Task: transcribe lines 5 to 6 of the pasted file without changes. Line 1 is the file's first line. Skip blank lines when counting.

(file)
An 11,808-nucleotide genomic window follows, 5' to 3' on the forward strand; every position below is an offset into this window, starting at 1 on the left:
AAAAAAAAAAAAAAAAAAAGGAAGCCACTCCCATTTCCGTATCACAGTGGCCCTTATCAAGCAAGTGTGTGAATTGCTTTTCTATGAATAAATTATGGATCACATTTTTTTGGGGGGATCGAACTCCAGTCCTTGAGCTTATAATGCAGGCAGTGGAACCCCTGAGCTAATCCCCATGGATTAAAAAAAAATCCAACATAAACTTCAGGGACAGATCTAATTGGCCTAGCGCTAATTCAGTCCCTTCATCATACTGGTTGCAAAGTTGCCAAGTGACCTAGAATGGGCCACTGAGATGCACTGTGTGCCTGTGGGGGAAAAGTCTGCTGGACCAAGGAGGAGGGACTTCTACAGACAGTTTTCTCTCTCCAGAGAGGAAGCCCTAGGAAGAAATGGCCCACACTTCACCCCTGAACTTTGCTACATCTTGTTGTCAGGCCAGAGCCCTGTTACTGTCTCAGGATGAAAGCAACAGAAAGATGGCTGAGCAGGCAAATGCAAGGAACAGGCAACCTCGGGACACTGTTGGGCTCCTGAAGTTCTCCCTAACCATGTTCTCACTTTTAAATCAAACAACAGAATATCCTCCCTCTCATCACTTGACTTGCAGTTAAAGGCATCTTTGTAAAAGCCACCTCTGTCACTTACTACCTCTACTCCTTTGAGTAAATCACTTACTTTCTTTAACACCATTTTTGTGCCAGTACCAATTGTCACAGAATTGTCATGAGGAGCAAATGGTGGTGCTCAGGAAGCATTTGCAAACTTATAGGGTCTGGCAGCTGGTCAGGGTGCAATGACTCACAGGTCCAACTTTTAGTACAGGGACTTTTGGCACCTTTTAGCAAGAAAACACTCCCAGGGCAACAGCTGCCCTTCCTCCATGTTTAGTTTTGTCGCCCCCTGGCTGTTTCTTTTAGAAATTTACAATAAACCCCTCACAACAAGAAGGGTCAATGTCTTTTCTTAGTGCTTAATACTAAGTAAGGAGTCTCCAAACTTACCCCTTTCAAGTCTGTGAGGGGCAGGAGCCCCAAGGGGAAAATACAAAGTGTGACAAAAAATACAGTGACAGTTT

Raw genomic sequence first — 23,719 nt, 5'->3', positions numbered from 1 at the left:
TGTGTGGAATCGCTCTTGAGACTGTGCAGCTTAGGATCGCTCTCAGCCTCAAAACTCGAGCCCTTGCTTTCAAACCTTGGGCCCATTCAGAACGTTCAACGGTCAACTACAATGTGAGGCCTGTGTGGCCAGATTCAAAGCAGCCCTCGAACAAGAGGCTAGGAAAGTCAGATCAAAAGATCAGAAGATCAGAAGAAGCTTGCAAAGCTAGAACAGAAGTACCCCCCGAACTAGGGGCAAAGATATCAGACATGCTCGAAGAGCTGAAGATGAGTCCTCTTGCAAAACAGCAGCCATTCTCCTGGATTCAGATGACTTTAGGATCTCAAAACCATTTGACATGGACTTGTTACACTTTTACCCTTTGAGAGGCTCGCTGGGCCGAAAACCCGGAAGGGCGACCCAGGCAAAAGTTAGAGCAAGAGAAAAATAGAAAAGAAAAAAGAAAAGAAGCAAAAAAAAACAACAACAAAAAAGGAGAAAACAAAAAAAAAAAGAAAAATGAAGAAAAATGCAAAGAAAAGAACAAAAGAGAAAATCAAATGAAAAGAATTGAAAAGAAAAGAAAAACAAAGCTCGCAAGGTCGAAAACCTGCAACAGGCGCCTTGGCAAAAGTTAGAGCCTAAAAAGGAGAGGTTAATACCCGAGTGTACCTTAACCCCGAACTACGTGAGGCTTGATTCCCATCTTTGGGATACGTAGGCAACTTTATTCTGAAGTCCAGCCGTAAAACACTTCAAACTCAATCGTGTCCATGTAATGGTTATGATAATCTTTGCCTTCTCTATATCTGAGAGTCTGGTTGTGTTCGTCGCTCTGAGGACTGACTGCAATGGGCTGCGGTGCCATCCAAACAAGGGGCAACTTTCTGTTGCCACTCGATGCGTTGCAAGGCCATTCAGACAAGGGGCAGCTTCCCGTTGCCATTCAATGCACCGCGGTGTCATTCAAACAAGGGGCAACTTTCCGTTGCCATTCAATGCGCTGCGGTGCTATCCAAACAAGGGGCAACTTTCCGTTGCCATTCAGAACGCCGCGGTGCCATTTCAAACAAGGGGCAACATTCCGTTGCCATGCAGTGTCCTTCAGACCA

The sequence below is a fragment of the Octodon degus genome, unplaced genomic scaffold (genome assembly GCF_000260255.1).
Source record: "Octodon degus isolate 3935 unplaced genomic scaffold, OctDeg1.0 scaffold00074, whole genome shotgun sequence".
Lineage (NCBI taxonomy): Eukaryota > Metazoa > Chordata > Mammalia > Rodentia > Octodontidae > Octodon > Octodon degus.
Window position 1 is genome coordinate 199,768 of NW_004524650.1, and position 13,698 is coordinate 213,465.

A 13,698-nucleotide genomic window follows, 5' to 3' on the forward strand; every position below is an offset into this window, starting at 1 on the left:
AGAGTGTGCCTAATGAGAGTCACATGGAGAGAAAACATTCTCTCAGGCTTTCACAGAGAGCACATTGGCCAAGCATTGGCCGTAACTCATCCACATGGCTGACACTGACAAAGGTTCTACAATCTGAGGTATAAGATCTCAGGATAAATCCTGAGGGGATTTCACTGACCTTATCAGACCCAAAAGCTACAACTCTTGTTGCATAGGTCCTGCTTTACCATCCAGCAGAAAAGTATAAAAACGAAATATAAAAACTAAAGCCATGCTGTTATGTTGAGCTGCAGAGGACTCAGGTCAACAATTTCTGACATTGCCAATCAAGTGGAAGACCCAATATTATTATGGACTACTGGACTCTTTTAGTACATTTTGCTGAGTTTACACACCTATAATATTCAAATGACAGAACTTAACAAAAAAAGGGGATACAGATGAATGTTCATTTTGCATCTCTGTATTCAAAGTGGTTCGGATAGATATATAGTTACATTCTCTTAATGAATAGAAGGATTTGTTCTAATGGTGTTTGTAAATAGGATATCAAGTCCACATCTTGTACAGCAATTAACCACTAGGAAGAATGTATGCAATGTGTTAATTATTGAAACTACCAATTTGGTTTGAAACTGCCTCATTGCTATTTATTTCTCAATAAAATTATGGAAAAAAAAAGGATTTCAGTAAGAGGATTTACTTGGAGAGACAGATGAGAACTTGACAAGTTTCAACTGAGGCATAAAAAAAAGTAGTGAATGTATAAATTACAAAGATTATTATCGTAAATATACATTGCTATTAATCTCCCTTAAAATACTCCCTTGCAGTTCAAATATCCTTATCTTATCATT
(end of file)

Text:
The sequence below is a fragment of the Octodon degus genome, unplaced genomic scaffold (genome assembly GCF_000260255.1).
Source record: "Octodon degus isolate 3935 unplaced genomic scaffold, OctDeg1.0 scaffold00074, whole genome shotgun sequence".